Zeiss released their CP.2 (Compact Primes) cinema lenses about a year ago, not long after they dropped their original Compact Primes on the market. There has been a lot of debate about the value of the Compact Primes. With an influx of new primes with a range of price tags, there is no shortage of choices for the budding cinematographer or even the veteran looking to invest in some glass. At $3,900 a piece, or a set of five lenses just shy of $20k, the Compact Primes are some of the cheapest options out there for what I would consider professional cinema lenses. However, a lot of cinematographers are opting for the ultra budget conscious still photo lenses with Cine-Mods to bring them up to cinema spec. But what makes the Compact Primes so much more expensive than, say, a Zeiss ZF.2? After all, they are in fact the exact same glass but in a different housing, right? Sort of… There are quite a few features that really separate the two lenses no matter how similar their heritage is. The ZF.2s are Zeiss’ latest all manual still photo lenses. They just happen to make very pretty images when mounted to a motion picture camera as well as a still photo camera. The Compact Primes take it a step beyond pretty images and provide a professional set of features that can be very valuable to a cinematographer and his/her crew. I’ll start with the optics. Zeiss says that the CP.2 lenses use hand-picked elements that really increase the consistency and accuracy of the lenses. I can’t attest to this as I haven’t seen any difference in the glass or the test results produced by the Compact Primes, but it looks good on a brochure.
A few quick picks from my bench of a Leica 60mm Macro lens being Cine-Modded. I’m sure you’ve all read countless posts about the Duclos Lenses Cine-Mod, but I use find the applications so interesting. People are finding the coolest old glass to use for cinema work and it just intrigues me so much. Have I mentioned that I love my job? – This specific lens received the works: An 80mm front ring, 32-pitch focus gear, damped/de-clicked aperture ring, and a fixed Eos mount. This little beauty will work great on just about an Eos mount camera including a RED Epic. Would love to see those results. Here are a few more pics.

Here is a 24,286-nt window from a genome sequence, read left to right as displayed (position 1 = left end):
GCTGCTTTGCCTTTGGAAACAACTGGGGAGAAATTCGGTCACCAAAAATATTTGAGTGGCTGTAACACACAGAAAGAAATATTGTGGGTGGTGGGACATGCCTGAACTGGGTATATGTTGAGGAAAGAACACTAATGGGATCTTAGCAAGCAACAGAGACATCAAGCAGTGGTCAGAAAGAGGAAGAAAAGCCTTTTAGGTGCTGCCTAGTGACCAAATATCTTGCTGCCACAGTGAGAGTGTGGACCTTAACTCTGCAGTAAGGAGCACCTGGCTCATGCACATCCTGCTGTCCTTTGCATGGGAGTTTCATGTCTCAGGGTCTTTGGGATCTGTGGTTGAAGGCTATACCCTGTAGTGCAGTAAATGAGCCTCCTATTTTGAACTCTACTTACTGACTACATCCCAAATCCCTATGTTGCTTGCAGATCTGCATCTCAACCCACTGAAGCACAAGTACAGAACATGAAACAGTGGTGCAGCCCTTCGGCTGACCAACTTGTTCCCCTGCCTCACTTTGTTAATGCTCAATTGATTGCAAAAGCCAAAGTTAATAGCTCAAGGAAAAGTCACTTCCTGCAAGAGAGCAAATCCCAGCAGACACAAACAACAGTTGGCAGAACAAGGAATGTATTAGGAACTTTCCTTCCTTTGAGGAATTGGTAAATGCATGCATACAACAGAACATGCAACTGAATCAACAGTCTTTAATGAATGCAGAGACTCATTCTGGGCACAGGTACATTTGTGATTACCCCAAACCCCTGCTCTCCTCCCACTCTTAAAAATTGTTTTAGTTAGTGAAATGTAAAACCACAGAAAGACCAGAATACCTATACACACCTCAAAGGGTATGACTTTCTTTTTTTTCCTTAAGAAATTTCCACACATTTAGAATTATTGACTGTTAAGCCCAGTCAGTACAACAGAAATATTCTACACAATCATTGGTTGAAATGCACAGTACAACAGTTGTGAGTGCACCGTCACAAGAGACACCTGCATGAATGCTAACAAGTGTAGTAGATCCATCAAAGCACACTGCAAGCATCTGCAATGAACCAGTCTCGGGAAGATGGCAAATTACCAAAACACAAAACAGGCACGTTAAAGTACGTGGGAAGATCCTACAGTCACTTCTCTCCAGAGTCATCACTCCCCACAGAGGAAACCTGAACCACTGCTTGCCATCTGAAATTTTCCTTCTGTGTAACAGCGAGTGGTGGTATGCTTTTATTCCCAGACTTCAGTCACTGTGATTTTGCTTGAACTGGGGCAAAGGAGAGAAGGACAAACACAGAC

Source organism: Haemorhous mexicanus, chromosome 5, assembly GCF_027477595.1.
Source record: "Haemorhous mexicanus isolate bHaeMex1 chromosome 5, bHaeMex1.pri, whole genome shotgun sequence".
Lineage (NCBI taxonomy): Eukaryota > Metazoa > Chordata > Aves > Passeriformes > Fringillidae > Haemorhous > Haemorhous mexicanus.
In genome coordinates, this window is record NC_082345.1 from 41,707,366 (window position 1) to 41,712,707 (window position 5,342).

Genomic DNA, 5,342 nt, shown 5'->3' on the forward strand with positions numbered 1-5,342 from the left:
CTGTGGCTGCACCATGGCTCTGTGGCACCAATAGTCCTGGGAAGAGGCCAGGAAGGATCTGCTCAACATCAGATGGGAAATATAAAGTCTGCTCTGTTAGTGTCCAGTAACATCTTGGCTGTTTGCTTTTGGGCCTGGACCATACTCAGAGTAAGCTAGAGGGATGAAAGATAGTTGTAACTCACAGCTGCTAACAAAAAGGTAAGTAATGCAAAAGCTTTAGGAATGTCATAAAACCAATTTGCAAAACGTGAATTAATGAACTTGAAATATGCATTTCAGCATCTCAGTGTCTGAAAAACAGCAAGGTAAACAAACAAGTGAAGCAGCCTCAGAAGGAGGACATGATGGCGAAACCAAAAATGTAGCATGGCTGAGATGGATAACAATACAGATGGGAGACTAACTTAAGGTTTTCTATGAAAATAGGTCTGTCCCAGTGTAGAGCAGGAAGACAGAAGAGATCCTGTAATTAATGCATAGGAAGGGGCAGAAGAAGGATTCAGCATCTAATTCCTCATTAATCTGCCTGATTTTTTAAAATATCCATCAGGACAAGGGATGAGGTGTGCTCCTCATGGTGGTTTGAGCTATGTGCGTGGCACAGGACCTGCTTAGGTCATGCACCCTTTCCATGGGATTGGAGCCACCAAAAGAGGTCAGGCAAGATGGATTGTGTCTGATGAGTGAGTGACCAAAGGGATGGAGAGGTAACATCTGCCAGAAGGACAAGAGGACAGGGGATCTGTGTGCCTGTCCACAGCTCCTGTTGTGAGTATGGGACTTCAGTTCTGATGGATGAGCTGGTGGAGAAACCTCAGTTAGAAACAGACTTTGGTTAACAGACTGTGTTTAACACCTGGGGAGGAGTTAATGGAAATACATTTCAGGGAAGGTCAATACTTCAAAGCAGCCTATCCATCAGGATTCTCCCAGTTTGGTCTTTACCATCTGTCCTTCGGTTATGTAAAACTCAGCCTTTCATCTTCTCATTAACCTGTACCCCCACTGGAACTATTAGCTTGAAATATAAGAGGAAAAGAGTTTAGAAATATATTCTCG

A perfect example of the versatility of the Zeiss ZF.2 series. This 85mm f1/.4 comes in a Nikon mount from the factory. With a few upgrades and modifications, it’s perfectly suited for motion picture use. I performed the standard three part Cine-Mod which includes an 80mm front ring (77mm filter thread), 32-pich (0.8 module) seamless focus gear, and of course the de-clicked, dampened aperture ring. In addition to the standard Cine-Mod, I also added one of our semi-permanent Canon Eos mounts. This mount conversion physically attaches to the body of the lens and essentially takes the place of the original Nikon mount, effectively making the Zeiss ZF.2 a native Canon Eos mount lens. An excellent mount modification for use on a 5D or 7D. I just happened to have received a Canon Eos mount for my FS100 that I thought I would try out with this lens and it worked great. There is a little bit of play between the mounts, but no more motion than I would expect from a Canon lens attached to a Canon camera. The focus and aperture movement on this lens are like soft butter, creamy smooth. With a Super 35mm sized sensor on the FS100, the bokeh from this f/1.4 85mm is simply dreamy. I love it! I’ll be shooting some test footage in the near future with a few different lens makes and models. I just need to find an interesting topic and create some decent content. I’m tired of test charts… 😉